Posts filed under 'Services'
As parents, most of us can remember the joy and laughter our children bring to us, especially during the initial years of parenthood. It is a moment to cherish and reminiscence as we reflect on the meaningful time spent with them; introducing them to little new things in life and occasionally chiding them on misbehaviour. Even time spent putting them to sleep at night seems so simply blissful.
We capture most of these moments using whatever technology can bring to us and occasionally, we pull out a photo album or a video clipping which brings a smile to us. Some parents go the extra mile by projecting such images against the backdrop of a calendar/clock at home, or even have a 2-D casting of their baby’s little hands and feet which could be framed up at the living room.
In Singapore and Johor Bahru, an emerging favourite amongst parents is to create something more vivid – a 3D casting of a baby’s hands and feet.
3D Casting models
Traditionally, a 3-D casting uses waxed-based materials and by applying certain temperature during the molding process. This is actually not suitable for newborns and babies with delicate skin. In addition, the final product – wax – is weak and not ideal for keepsake as they may not be able to last forever.
A more durable and safer method of 3-D casting employs the usage of natural seaweed during the molding process (Medical Grade Alginate – same material as what dentists use to mould the teeth) and Plaster of Paris to complete the cast. And because the end product material is Gypsum Powder, the cast is durable.
Against common expectations, a 3D molding session requires only 1 minute for each hand/feet. Seaweed powder is mixed against water and when the compound has solidify to a small extent, the baby’s hand/feet is inserted into the compound. The most challenging part is to keep the baby calm – and this is often achieved via distractions (toys!), treats (sweets) or assurance (parents!). The entire process is quick and fuss free, which can be done at home or even in a car.
To compliment the cast, it is usually framed with a personalised engraved inscription together with an image of the baby.
Final Product of Baby Casting
3D casting has not been localized to a baby’s hands and feet. In Johor Bahru and Singapore, it is applied on wedding mementos and special gifts to parents too. Well, you can have a casting of yourself too, if you choose to! Read on…
November 6th, 2010
During the Singapore-Malaysia’s Leaders retreat held on 24th May 2010, one of the key measure announced was to introduce 8 new bus routes, effectively doubling the number of bus services plying Singapore and Johor Bahru (4 from each side between Pasar Bakti and Larkin in Johor and the two Integrated Resorts, Boon Lay, Yishun, Newton and Changi Airport in Singapore).
This is also to cater to travel demand of Johoreans who now prefer Resorts World Sentosa (casino) as the place to rack in big bucks, compared against Genting which is more than 200km away.
As a follow up, a new bus service had materialised.
New Bus Service from Johor Bahru to Resort World Sentosa (RWS, Casino)
Effective 3 Sep 2010, TS8, coach service operated by Transtar will ply Kotoraya II Terminal (Johor Bahru) to Resort World Sentosa (RWS, Casino), along the following stops:
1. Kota Raya II Terminal (Johor Bahru)
2. Johor Bahru CIQ
3. Woodlands CIQ (Woodlands Road)
4. Whitley Road (Opp. Raffles Town Club)
5. Stevens Road (Opp. Metro YMCA)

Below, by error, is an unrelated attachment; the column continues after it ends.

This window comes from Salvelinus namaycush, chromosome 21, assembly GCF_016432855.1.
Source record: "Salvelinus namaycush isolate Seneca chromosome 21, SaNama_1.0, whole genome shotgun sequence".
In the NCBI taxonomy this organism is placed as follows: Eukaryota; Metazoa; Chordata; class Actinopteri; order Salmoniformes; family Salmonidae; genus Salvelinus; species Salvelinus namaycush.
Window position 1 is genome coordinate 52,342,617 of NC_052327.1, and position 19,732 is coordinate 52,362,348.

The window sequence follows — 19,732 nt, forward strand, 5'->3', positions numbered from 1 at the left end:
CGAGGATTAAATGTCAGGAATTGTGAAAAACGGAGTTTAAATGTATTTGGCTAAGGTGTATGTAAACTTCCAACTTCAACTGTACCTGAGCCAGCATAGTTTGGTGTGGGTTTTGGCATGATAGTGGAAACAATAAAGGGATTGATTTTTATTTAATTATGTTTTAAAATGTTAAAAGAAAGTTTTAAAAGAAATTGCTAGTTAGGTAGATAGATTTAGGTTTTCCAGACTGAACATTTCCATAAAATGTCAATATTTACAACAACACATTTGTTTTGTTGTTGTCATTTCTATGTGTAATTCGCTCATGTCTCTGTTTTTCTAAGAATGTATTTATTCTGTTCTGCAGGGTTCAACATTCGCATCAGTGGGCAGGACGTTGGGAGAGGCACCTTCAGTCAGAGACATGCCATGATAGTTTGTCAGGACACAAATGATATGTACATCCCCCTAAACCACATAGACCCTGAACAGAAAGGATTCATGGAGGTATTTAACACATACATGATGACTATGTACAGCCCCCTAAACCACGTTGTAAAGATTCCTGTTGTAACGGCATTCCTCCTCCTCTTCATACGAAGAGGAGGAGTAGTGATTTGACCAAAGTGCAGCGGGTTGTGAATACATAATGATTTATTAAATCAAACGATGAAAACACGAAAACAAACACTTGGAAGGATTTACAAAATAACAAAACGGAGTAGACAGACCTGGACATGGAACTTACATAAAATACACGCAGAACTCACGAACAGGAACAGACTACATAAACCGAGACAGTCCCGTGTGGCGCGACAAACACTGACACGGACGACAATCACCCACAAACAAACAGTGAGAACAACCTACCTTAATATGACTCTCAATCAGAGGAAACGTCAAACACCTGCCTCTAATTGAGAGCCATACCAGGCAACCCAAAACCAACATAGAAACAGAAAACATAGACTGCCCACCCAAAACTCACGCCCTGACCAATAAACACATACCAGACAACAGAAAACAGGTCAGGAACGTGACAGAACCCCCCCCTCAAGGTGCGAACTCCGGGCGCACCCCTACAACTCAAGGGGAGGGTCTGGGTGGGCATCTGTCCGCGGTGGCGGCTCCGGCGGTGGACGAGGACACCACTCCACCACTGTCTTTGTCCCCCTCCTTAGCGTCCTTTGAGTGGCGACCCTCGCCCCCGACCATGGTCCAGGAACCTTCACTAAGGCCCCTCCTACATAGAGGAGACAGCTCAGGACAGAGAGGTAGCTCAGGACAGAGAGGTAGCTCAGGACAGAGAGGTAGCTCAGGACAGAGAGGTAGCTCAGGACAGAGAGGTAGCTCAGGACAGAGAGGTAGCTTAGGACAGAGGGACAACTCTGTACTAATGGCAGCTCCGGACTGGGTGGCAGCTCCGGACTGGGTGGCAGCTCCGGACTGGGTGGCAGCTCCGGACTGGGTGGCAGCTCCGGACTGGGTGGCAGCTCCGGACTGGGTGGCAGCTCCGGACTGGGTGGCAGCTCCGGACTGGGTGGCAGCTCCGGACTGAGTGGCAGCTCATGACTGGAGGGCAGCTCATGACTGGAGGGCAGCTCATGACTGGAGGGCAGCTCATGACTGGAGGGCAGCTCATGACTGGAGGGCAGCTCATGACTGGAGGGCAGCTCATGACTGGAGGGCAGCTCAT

6. Paterson Road
7. Scotts Road (Opp. Thong Teck Bldg)
8. Zion Road (Great World City)
9. Outram MRT Station
10. Cantonment Link (KTM Station)
11. Resorts World Sentosa (Casino) Likewise, the return journey transverse the opposite direction.
Adult: S5.00 (When boarding from Singapore) and RM$5.00 (When boarding from Johor Bahru)
Children: S2.50 (When boarding from Singapore) and RM$2.50 (When boarding from Johor Bahru)
From Johor Bahru to Resort World Sentosa Read on…
September 4th, 2010
For Male Singaporeans who need to go for reservist, one of the “must do” includes getting a decent haircut, unless you want the RSM to point you to the in-house barber before you can change your camp pass.
Not to say that the in-house barber is bad – it is cheap (at the going rate of S$5.00). It is fast (usually done within 8 minutes). Except that there are probably 30 Privates, SGs, LTAs before you and some of them (because it is in-camp training) probably didn’t even bother to wash their hair. Worse still – the barber uses the same comb, shaver and brush-er. So all the dead cells from the skin of your comrades gets on to you. And later when you have finally checked in to your bunk, you realised that you have an uneven haircut and a terrible itch.
A more decent haircut would typically cost about S$10. For the most particular or “atas” ones, a haircut at Reds or Monsoon cost about S$30.
In Johor Bahru, a haircut at cost even less than that from your army barber. And you get the following:
1. Firstly, you enter into an Indian Barber shop similar to that in the picture below. You are apprehensive that while your haircut can pass the RSM standard, your colleagues get a chance to laugh at you after the ICT.
Typical Barber Shop in Johor Bahru
2. You do not have to wait long. There are at least 5 barbers on duty and if you need to wait a short while, plenty of magazines to occupy you in this duration.
3. A barber signals you to the barber seat. He wraps a piece of toilet paper around your neck and a piece of cloth around you. Turning on the shaver, he starts doing his work.
4. You realise that if you do not tell him what hairstyle you want, you get the standard haircut. Typically, he may just point to the back of your head and ask: “Slope?”. You simply nod your head. Not as if there are much options you know anyway Read on…
July 10th, 2010